17 July 2018

Baseball at the Break: 'Stros Best, Sox Tops

RPScore Top 5

It was only recently that we started to witness any drama in the RPScore Top 5. The Houston Astros have been in control since May, but the Boston Red Sox are charging hard, recently surpassing the New York Yankees to take over the second spot. Meanwhile, the Chicago Cubs and Los Angeles Dodgers have supplanted the Cleveland Indians and the reeling Washington Nationals to round out the list. Let's take a look at how we got here, shall we?

It's not that the Red Sox weren't going to be good, it's that now they're looking real good. The actual surprises are in Seattle and Oakland, where the Mariners and A's were just supposed to be meh and meh, but now the latter is looking really okay and the former is looking like "oh, wow".

On the flip side, remember when I wrote that the New York Mets might not be bad this year? Yeah, they're looking pretty bad. Looking worse are the Baltimore Orioles and the Kansas City Royals. For once, the Birds are underperforming, while KC is matching them step-for-step in the quest for historic futility.

Nearly as surprising (in a good way) are the Tampa Bay Rays and Atlanta Braves. Back in March I projected both teams to finish under .500. Today, the Rays look to finish with a respectable 84 wins while the Braves are nipping Philadelphia's heels in the race for the NL East.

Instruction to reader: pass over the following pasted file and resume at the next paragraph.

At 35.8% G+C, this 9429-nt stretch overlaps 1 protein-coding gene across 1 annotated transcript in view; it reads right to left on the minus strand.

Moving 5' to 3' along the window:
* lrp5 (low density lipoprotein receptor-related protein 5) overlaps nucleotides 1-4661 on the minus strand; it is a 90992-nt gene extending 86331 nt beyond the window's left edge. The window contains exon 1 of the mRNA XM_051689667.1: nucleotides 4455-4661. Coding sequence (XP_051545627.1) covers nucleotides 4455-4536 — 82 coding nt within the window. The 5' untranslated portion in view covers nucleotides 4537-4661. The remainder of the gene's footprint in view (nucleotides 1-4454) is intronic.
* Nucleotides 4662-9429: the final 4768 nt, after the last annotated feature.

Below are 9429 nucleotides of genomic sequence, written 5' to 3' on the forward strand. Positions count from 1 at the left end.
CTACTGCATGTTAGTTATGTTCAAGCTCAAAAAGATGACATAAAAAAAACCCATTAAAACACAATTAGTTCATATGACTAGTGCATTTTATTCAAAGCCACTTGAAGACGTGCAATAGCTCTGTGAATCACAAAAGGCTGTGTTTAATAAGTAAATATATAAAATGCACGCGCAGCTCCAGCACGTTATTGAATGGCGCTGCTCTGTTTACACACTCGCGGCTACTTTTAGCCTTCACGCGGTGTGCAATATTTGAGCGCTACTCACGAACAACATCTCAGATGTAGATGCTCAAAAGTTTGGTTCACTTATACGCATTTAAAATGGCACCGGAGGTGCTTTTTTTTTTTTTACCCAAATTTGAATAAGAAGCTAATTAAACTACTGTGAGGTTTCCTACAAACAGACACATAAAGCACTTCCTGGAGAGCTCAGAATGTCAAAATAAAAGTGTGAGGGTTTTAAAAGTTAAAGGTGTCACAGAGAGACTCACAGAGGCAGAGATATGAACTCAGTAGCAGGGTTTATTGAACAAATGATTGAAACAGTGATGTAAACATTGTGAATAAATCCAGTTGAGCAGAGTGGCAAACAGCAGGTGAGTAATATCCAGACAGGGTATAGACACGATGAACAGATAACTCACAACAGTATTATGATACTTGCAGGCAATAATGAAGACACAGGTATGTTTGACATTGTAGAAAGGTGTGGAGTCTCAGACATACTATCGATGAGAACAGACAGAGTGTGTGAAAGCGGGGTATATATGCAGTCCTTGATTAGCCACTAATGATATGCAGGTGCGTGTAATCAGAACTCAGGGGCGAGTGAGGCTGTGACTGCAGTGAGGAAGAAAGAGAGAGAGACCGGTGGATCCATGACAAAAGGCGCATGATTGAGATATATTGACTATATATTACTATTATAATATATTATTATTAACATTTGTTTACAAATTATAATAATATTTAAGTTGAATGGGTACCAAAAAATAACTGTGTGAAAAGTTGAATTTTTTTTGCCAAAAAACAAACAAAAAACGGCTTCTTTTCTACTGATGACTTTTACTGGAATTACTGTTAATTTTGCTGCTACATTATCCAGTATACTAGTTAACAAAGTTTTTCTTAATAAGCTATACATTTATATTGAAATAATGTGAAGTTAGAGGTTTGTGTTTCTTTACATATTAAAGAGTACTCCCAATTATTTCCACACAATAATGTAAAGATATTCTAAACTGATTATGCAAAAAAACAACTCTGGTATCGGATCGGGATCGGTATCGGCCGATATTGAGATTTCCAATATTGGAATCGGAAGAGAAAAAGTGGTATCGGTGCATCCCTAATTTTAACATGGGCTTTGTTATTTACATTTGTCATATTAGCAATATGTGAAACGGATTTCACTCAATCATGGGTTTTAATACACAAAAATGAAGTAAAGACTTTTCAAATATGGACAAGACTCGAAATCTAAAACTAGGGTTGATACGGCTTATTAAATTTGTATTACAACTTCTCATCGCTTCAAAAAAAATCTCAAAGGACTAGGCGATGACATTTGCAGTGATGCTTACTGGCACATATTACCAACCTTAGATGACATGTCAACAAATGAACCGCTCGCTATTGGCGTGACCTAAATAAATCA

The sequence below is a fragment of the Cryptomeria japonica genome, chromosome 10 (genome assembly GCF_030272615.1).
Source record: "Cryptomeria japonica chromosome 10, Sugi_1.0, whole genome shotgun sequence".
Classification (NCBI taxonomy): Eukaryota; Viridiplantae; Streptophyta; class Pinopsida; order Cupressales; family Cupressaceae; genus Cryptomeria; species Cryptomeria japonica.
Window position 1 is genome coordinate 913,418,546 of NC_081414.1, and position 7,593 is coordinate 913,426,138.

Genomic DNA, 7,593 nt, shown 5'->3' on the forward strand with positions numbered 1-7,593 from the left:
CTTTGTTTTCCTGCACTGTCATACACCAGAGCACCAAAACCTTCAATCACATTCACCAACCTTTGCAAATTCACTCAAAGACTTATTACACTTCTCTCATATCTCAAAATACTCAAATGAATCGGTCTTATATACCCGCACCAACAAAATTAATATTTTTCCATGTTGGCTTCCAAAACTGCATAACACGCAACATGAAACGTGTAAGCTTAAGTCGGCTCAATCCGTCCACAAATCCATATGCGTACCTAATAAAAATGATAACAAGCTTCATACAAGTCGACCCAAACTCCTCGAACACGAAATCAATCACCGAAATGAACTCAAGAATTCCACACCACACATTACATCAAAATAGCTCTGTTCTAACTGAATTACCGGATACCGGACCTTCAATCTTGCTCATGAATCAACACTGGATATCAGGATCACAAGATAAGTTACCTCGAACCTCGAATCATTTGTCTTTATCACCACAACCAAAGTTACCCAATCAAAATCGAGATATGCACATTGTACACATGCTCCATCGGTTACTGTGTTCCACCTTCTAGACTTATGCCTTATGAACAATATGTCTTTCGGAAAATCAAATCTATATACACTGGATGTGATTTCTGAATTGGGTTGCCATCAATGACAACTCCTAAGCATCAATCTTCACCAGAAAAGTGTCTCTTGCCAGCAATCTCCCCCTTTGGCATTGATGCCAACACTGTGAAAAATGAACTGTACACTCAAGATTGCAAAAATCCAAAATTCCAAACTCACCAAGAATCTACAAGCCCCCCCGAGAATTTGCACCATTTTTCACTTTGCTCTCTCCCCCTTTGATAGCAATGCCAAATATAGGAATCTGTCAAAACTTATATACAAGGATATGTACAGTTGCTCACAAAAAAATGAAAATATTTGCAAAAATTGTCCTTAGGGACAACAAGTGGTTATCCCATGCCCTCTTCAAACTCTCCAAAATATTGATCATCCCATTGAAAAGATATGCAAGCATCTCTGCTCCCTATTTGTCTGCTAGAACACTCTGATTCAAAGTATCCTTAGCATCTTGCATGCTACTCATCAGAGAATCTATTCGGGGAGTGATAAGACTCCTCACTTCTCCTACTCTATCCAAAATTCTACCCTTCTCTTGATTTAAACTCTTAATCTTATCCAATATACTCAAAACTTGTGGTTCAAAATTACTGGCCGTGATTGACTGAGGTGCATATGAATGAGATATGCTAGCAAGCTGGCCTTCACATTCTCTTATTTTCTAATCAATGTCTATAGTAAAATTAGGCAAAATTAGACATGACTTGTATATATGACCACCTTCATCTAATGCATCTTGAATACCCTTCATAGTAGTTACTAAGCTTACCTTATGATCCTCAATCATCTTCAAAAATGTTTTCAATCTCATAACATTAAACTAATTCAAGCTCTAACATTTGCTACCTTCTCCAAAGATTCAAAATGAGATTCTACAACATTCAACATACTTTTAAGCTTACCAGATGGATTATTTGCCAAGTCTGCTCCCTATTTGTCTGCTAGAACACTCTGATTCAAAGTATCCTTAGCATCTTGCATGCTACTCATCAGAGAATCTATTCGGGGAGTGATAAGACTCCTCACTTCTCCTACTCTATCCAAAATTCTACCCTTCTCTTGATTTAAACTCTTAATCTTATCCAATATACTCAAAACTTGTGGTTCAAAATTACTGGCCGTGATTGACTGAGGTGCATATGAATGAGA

Perhaps the most disappointing performance so far belongs to the hosts of the 2018 All Star Game: the Nationals. The team I (and plenty others) projected to win the NL East stumbled into the break playing the worst baseball of any team over the last 30 days, just two points better than their season low RPScore and sporting a .500 record.

At the moment, the Nats are out of the playoff picture, four games back of the second NL wild card spot. Washington's struggles aside, the biggest shocks have been the Mariners' success as well as the general gap in performance between the American and National Leagues. In the senior circuit, it's not unthinkable that two division winners will fail to win 90 games, whereas in the junior circuit we can currently anticipate a 100+ winner shunted into a wild card spot, most likely the New York Yankees.

Nothing is set in stone, of course. With nearly half a season left to play my projections still have an 80% prediction interval of +/- 6.7 wins, more than the gap between the NL's top seed and fourth seed projections. Keep stopping by Rational Pastime to see how your favorite (and least favorite) teams are performing and where they might end up come October.

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